According to eBay, the fashion and motors apps are two of the company’s mobile efforts that let the brand test different features compared to its flagship app.

      The fashion and motor apps are also targeted towards consumers that are not looking to make an instant purchase and are instead looking for shopping inspiration.

      Both apps now include universal download. When consumers download either the motors or fashion app from their iPhone devices, it is also automatically downloaded to their iPads via an iTunes account.

      The experience between the iPhone and iPad versions of the apps is similar, but the experience can be extended slightly the tablet.


      The revamped eBay Fashion iPad app

      For example, in the eBay Motors app, all of the content is the same between the iPad and iPhone versions, but the iPad version has more real estate to expand additional information.

      An updated home screen on the eBay Motors app includes a search bar that is stretched across the screen and lets consumers search for keywords and find particular vehicles and parts. Searches can also be filtered by car make, model and year.

      EBay’s Fashion iPhone app includes a color swatch feature that lets consumers snap a picture of an item to find similar products on eBay. Although this feature is not available on this launch of the iPad app, it is planned to be rolled out in the next update.

      Additionally, a section at the bottom of the apps pulls in eBay videos, blogs and community information.

      Images have also been updated on the eBay Motors and Fashion apps.

      On specific item pages within the Motors app, the images have been formatted to fit across the screen and let consumers swipe through while the detail information remains at the bottom of the page.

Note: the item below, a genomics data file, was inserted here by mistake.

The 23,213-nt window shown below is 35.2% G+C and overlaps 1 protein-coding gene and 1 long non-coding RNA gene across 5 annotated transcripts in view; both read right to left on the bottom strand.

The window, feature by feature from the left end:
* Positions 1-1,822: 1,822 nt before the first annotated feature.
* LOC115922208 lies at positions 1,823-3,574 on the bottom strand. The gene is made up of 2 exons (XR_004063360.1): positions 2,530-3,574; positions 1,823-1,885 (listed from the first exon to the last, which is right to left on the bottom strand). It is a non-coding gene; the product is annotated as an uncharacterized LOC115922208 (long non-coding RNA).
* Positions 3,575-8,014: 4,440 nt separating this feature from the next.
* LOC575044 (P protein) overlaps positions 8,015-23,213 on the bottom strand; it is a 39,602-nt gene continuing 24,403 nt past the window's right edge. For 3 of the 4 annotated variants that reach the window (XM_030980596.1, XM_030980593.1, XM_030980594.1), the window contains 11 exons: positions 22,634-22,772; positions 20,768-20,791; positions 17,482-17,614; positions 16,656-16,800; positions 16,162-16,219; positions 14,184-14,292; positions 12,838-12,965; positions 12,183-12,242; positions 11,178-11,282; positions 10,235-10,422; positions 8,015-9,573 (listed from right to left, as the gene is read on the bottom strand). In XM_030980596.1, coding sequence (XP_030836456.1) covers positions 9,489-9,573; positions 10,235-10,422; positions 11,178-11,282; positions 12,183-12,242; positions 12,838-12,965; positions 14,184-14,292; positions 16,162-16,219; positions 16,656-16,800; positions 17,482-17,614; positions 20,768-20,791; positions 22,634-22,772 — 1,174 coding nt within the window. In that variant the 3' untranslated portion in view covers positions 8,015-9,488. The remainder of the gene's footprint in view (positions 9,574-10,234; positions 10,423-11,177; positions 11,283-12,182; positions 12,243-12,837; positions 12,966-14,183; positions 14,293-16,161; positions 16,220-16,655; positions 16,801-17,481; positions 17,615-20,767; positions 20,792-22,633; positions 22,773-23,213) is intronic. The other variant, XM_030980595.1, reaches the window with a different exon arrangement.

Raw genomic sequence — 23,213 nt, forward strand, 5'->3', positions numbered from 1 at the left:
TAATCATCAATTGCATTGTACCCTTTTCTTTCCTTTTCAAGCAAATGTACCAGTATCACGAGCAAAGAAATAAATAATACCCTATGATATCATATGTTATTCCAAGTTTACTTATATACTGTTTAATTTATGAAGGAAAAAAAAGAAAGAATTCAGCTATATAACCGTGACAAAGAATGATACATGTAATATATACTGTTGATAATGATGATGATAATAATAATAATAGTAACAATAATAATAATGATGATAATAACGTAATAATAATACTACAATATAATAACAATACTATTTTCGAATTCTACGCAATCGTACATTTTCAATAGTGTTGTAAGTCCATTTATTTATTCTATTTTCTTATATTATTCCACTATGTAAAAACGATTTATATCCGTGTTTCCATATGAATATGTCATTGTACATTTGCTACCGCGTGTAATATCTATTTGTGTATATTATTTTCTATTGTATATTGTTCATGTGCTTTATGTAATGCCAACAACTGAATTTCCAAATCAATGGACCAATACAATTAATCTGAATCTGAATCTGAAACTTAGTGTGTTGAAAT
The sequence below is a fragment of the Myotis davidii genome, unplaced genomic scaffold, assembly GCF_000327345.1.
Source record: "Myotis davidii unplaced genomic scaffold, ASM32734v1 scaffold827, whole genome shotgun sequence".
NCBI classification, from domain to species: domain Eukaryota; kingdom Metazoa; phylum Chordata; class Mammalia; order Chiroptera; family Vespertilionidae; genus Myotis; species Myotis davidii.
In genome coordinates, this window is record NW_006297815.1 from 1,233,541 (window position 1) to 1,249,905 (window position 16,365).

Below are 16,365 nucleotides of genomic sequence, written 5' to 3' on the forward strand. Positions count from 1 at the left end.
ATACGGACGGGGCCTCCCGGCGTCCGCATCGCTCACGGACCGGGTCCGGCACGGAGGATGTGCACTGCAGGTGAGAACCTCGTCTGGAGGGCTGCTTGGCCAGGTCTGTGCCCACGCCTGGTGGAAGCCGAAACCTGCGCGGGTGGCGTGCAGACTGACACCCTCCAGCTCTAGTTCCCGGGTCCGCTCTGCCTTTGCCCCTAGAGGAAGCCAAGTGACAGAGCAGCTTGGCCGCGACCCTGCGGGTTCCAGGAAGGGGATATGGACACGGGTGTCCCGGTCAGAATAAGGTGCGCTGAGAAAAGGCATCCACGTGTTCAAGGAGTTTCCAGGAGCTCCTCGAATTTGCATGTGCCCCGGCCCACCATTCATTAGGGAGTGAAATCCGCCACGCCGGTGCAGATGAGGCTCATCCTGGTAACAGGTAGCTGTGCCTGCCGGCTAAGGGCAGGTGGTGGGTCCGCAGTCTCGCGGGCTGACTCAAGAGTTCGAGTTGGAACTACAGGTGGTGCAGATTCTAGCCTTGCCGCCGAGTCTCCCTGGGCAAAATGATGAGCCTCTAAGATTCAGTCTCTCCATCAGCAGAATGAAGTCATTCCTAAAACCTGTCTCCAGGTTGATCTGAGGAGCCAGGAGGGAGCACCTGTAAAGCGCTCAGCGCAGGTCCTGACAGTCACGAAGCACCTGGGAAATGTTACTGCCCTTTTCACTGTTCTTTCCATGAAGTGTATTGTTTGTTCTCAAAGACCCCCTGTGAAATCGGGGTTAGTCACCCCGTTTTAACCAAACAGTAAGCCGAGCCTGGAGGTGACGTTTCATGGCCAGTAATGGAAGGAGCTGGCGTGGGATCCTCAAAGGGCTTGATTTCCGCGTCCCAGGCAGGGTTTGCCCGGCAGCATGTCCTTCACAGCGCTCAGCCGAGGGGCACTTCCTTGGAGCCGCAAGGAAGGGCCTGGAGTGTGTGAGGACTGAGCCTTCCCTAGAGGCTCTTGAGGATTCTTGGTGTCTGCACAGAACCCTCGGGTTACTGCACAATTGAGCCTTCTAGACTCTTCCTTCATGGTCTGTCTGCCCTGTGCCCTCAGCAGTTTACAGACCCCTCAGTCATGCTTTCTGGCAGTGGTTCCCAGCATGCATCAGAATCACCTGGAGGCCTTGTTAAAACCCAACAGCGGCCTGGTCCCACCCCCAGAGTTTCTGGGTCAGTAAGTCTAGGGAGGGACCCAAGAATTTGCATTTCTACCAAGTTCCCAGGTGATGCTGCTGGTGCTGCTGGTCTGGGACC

On the Fashion app, the important details of a product are pulled higher up on the page, and the bid and buy buttons have also been made more prominent.


      The new fashion app

      Multiscreen shopping
      EBay has been making its mark in multiscreen shopping for a while with different app launches and updates.

      The company predicts it will process $20 billion in mobile commerce and an additional $20 billion in mobile payments this year.

      Most recently, eBay revamped its eBay Now iPhone app and announced plans to roll out an Android version of the app (see story).

      Last year, the company reported that its app had been downloaded 100 million times (see story).

      What is interesting about eBay’s app update is the unifying concept for a similar user experience across smartphone and tablet devices.

      “This was our opportunity to get two verticals in front of that audience quickly,” Mr. Yankovich said.

      Final Take
      Lauren Johnson is associate reporter on Mobile Commerce Daily, New York

       

      Categories: Uncategorized